Stockholm Syndrome

Folks please welcome Achilles - one of our newest frontpage on BN. - Nestor

Hey everyone, Achilles here, friend of Nestor's since the Mt. Olympus days ...

In the course of rehashing the Notre Dame game this morning, a colleague asked me why I thought so many fans were so passionate about defending Karl Dorrell's coaching performance.

I replied without thinking:

"They have Stockholm Syndrome."

Use Google to research Stockholm and Wikipedia's entry ranks first. While not an acceptable source for a philosophy paper in Westwood, it's sufficient (and sufficiently similar to many other web definitions) for our use here. Wikipedia says:

The Stockholm syndrome is a psychological response sometimes seen in an abducted hostage, in which the hostage exhibits loyalty to the hostage-taker, in spite of the danger (or at least risk) in which the hostage has been placed. Stockholm syndrome is also sometimes discussed in reference to other situations with similar tensions, such as battered person syndrome, child abuse cases, and bride kidnapping. This recognized psychological condition takes its name from a 1973 bank robbery in Stockholm Sweden, where the robbers held bank employees hostage for nearly a week. The victims became sympathetic and emotionally attached to their captors and later defended their captors after they were freed. The term was coined by Swedish psychiatrist Nils Bejerot.

Further research reveals that there are four conditions which must be met in order for Stockholm syndrome to be diagnosed:

1.    Perceived threat to survival and the belief that one's captor is willing to act on that threat
2.    The captive's perception of small kindnesses from the captor within a context of terror
3.    Isolation from perspectives other than those of the captor
4.    Perceived inability to escape. As they pertain to Dorrell supporters, let's start at the end and work back.

Number four is a "perceived inability to escape."

This is obvious.

Read any of the popular UCLA fan boards. On any given day, in any given thread you will find those who make the claim that "there is no point in complaining about Karl Dorrell. He isn't going anywhere."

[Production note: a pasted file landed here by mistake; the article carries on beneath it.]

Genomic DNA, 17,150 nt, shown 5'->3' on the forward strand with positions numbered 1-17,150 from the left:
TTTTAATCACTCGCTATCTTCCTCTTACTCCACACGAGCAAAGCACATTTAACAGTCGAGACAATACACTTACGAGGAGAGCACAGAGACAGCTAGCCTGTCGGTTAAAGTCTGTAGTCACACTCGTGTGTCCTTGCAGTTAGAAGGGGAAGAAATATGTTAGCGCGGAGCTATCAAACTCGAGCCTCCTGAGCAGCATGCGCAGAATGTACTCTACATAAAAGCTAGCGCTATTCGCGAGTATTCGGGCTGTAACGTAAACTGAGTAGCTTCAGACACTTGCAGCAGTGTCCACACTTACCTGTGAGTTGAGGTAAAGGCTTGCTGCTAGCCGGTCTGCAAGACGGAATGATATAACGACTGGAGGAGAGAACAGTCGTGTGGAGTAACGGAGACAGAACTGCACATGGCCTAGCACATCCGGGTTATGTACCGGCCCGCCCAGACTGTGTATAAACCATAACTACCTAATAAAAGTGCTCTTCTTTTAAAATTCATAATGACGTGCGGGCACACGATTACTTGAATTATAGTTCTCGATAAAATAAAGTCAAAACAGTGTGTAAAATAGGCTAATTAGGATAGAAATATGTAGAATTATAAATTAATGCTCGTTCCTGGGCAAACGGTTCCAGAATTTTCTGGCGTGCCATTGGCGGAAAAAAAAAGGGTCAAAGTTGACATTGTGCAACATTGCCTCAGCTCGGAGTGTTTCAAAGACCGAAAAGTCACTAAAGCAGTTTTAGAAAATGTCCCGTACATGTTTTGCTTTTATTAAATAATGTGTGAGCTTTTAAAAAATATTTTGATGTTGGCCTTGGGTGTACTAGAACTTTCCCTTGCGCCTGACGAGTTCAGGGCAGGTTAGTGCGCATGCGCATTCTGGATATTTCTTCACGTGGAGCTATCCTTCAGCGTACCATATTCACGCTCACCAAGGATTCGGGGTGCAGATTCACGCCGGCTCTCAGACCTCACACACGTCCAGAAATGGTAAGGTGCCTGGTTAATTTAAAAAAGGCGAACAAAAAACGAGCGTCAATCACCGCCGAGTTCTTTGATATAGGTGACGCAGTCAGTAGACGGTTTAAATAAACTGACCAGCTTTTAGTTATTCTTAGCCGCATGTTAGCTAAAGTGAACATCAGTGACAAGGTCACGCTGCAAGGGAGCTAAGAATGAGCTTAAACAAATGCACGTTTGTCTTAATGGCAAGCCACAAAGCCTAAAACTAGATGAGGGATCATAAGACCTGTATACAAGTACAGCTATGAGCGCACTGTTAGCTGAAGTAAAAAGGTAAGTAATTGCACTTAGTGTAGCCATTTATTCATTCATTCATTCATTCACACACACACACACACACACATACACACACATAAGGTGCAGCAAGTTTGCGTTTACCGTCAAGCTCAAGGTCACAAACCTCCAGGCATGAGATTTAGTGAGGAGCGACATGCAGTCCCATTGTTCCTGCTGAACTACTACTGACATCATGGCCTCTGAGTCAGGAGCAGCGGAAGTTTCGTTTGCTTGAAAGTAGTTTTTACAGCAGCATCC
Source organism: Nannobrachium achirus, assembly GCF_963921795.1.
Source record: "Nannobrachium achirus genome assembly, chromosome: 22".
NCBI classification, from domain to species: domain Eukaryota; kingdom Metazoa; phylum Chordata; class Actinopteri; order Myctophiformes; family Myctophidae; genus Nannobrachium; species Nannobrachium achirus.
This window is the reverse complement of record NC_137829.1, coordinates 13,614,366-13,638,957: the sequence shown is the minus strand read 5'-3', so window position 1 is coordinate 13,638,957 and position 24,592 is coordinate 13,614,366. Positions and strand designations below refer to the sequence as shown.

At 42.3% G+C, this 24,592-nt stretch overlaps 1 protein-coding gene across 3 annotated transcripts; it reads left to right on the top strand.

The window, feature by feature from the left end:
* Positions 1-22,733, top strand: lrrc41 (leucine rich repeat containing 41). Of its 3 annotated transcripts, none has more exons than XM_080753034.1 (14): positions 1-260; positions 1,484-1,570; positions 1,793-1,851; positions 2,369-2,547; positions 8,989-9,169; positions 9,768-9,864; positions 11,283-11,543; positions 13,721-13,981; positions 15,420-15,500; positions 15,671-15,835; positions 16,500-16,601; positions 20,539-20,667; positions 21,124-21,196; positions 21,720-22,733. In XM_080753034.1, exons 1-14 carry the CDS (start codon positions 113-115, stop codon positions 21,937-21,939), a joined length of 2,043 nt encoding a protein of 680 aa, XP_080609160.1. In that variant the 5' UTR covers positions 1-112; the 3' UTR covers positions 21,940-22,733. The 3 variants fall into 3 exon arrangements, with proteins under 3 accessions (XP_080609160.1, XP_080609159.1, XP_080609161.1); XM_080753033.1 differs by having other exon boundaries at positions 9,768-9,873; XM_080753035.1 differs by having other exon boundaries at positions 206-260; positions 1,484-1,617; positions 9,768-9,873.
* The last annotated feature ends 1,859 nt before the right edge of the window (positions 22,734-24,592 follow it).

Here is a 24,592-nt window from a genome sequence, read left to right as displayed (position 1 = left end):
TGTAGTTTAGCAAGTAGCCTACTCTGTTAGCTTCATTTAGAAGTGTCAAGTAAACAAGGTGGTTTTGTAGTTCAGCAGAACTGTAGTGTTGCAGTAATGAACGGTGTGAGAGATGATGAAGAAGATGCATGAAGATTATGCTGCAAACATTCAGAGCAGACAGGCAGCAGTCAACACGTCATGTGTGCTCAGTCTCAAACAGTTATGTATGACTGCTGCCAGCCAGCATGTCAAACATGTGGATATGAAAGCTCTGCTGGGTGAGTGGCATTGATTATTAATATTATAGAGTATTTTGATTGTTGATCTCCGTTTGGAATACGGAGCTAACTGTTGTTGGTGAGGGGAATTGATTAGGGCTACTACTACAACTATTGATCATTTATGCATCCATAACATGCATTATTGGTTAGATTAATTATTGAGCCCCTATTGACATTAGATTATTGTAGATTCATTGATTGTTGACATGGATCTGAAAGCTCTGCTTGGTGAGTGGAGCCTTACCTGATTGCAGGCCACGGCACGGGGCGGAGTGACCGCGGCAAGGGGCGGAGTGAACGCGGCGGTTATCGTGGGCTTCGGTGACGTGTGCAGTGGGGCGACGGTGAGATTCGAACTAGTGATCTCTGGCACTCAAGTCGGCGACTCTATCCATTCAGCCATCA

(Of course, this is only a perception, it isn't necessarily a reality.)

Condition three reads: "Isolation from perspectives other than those of the captor."

At this point, we have to wonder if the conditions may be self-imposed.

Clearly, Dorrell supporters live in a world where they are exposed to perspectives other than that of their captor. But, do they choose to hear them?

My feeling is this. The message boards are not representative of the rest of the world. The outside world no longer respects the football program. The outside world does not consider UCLA football an elite program; rather it's an afterthought in the national college football conversation.

It's only in the isolated and insular world of the message board are they free from perspectives other than those of their "captors." Obviously, the message boards allow - to some degree - the presentation of other points of view. But it's only here that the status quo viewpoint that supports the coaching regime is dominant.

Condition two is also present, It relates to the captive's perception of small kindnesses from the captor within a context of terror.

Laugh out loud, does this circumstance even require elaboration? In an environment where a couple of passes out of the shotgun in a spring practice are taken as proof positive that Dorrell is "opening up the offense," where looking good against Utah is cause for concern that the quarterback might "go pro after this season," and where falling being three scores to Oregon but outscoring them in the second half is seen as progress, it goes without saying that the happy-and-content crowd will latch on to any small crumb to nurture their support.

The first condition is more problematic, if one's goal is to prove that Stockholm syndrome exists within Bruin fandom. I'm going to argue that it is in effect, but that the perceived threat is metaphoric and not actual.

A similar phenomenon existed during the latter days of the Lavin-era. Those who supported him longest (most supported him for a short period, at least) were in part unable to admit their error because their very personas were linked to his success. The admission that Lavin was not a good coach was a threat to their psychic survival. Simply put, acknowledging it was time for a coaching change required admitting one was wrong.

And in the alpha dog atmosphere of fan message boards, admitting error risks credibility survival.

Use a search engine to research Stockholm syndrome and you'll find any number of entries relating to battered women, crime victims and other survivors of abuse.

None of the links, however, lead to UCLA fan message board - it seems suffering through season after season of poorly coached football has yet to make it into the literature.

This is a FanPost and does not necessarily reflect the views of BruinsNation's (BN) editors. It does reflect the views of this particular fan though, which is as important as the views of BN's editors.

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